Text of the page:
Mode of origin of the Charnian Supergroup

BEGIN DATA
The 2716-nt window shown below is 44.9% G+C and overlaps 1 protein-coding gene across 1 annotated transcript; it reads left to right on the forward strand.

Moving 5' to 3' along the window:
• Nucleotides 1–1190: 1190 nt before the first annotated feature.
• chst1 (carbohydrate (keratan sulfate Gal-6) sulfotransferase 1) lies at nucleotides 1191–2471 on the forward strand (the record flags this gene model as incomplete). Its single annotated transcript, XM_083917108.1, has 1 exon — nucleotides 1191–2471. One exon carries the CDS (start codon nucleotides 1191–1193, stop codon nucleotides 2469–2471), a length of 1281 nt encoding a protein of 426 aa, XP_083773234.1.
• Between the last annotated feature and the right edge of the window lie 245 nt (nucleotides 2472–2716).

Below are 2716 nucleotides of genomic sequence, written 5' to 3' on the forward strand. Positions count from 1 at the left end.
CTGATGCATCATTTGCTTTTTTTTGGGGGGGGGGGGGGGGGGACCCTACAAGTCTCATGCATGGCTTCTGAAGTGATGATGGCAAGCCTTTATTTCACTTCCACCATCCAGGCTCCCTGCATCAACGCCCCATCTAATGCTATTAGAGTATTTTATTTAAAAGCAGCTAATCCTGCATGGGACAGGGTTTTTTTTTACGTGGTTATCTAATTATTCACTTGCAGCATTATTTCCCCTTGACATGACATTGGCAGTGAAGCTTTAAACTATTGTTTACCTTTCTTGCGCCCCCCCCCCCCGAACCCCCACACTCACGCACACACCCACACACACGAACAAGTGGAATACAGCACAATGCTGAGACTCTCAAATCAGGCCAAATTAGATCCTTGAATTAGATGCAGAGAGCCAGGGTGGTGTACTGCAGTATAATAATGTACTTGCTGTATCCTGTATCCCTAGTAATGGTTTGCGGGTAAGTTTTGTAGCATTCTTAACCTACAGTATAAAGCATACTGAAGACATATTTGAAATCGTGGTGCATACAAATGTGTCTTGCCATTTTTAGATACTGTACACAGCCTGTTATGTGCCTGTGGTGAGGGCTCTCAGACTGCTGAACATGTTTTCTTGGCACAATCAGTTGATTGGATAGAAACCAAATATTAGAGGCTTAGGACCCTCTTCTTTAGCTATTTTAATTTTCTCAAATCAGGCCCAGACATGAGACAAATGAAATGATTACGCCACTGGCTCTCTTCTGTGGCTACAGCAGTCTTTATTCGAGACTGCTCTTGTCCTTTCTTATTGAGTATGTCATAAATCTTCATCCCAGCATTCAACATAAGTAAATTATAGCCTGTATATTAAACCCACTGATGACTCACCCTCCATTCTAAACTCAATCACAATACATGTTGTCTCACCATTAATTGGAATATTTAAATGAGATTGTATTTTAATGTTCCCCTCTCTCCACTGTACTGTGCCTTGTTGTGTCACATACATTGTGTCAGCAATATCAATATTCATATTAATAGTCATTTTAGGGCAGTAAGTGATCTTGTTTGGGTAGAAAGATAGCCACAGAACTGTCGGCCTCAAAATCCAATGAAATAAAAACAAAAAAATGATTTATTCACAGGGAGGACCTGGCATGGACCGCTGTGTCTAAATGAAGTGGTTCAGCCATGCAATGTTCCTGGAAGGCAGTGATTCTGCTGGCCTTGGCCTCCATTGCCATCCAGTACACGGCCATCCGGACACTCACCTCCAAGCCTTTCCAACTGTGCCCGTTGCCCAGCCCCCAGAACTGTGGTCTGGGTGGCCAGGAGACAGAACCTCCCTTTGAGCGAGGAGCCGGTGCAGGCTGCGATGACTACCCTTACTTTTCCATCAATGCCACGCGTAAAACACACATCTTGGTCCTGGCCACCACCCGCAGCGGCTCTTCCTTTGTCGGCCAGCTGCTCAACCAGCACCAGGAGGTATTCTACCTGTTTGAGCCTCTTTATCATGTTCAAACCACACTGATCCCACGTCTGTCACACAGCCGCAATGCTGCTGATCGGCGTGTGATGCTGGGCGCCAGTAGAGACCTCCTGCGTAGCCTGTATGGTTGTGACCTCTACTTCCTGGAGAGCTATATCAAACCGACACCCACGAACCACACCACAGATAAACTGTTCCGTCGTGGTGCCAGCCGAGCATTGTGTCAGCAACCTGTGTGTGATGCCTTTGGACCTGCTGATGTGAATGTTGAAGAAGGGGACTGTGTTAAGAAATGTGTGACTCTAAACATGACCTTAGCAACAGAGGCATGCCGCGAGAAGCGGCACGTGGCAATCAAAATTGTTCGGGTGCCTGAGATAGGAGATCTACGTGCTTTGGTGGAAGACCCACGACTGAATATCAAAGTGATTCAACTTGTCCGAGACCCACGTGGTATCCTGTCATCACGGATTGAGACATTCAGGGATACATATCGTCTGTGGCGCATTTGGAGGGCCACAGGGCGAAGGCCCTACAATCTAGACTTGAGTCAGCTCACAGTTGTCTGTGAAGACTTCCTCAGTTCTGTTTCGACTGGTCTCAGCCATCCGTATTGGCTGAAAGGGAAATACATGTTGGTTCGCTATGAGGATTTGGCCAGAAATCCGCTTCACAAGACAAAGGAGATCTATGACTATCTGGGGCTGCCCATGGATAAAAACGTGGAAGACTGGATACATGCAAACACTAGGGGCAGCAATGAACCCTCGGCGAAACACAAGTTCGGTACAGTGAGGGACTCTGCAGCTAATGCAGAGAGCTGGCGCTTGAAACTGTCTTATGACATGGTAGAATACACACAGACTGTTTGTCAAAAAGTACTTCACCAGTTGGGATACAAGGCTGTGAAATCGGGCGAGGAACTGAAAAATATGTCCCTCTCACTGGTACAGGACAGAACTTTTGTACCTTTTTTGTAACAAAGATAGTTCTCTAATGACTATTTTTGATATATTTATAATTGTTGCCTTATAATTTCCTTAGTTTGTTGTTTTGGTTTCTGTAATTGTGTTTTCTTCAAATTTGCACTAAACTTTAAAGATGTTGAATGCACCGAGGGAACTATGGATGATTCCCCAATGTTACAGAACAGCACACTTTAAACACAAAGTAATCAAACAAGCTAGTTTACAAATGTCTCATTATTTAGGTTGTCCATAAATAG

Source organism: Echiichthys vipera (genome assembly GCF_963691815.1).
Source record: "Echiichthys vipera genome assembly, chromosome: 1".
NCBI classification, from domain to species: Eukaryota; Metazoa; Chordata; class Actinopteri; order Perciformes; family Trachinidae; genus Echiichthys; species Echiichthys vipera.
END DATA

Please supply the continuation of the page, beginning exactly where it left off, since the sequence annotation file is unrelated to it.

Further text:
Evidence concerning the mode of formation of the Charnian sequence is at first sight contradictory. In the south and east - for example in Bradgate Park - the rocks are typically well stratified and of obvious sedimentary origin. When looked at under the microscope, however, the grain constituents – mainly volcanic rock fragments, crystals (plagioclase and quartz) and volcanic ash shards – point to a wholly volcanic, andesitic to dacitic source region. It is therefore accurate to say that the Charnian Supergroup is a volcaniclastic succession. This is an ‘umbrella’ term for bracketing strata containing varying proportions of grains derived from the erosion of pre-existing volcanic successions (epiclastic origin), as well as material incorporated into the rock directly from volcanic eruptions (pyroclastic origin). Pyroclastic material may consist of non-abraded volcanic ash shards (top right of Figure 6), crystals, or angular volcanic rock-fragments. The qualifying term tuffaceous is commonly used for sedimentary rocks that are a mixture of epiclastic and pyroclastic grains, where the latter’s abundance is more than 25 and less than 75 per cent of the rock. Evidence for the depositional environment of these rocks is provided by sedimentary structures seen in the stratified parts of the Charnian Supergroup. At Bradgate Park, for example, the absence of features such as cross-bedding or current and wave-ripple structures suggests that deposition occurred well below storm-wave base (ie. >50 m depth). Instead, sedimentary structures such as grading, loading and slump-induced disruption of bedding indicate that they accumulated by processes that involved the transport of volcanic detritus in sediment-laden submarine flows (turbidity currents). Earthquakes caused by tectonic or volcanic activity probably triggered individual sedimentary flow-events. Finally, marine (oceanic) environments are further suggested by the types of fossil seen in Charnwood Forest. The Maplewell Group strata contain the greatest volume of pyroclastic material, including ash fragments, and these ‘tuffaceous’ rocks were therefore formed during the time of maximum volcanic activity. As Figure 1 shows, this group displays a very important lateral change on going north-westwards, from the stratified and predominantly medium-grained tuffaceous rocks of the Beacon Hill Formation (to be seen at Bradgate Park) into the thickly-developed and very coarse volcanic breccias of the Charnwood Lodge Volcanic Formation, which have been interpreted as pyroclastic flow deposits (Carney, 2000a). This indicates that the Maplewell Group volcanoes (Figure 6) were located in the north-west of Charnwood Forest, where there are also rocks that could represent actual feeder zones or conduits to the vents. These rocks are typically massive (unbedded), and because they do not form part of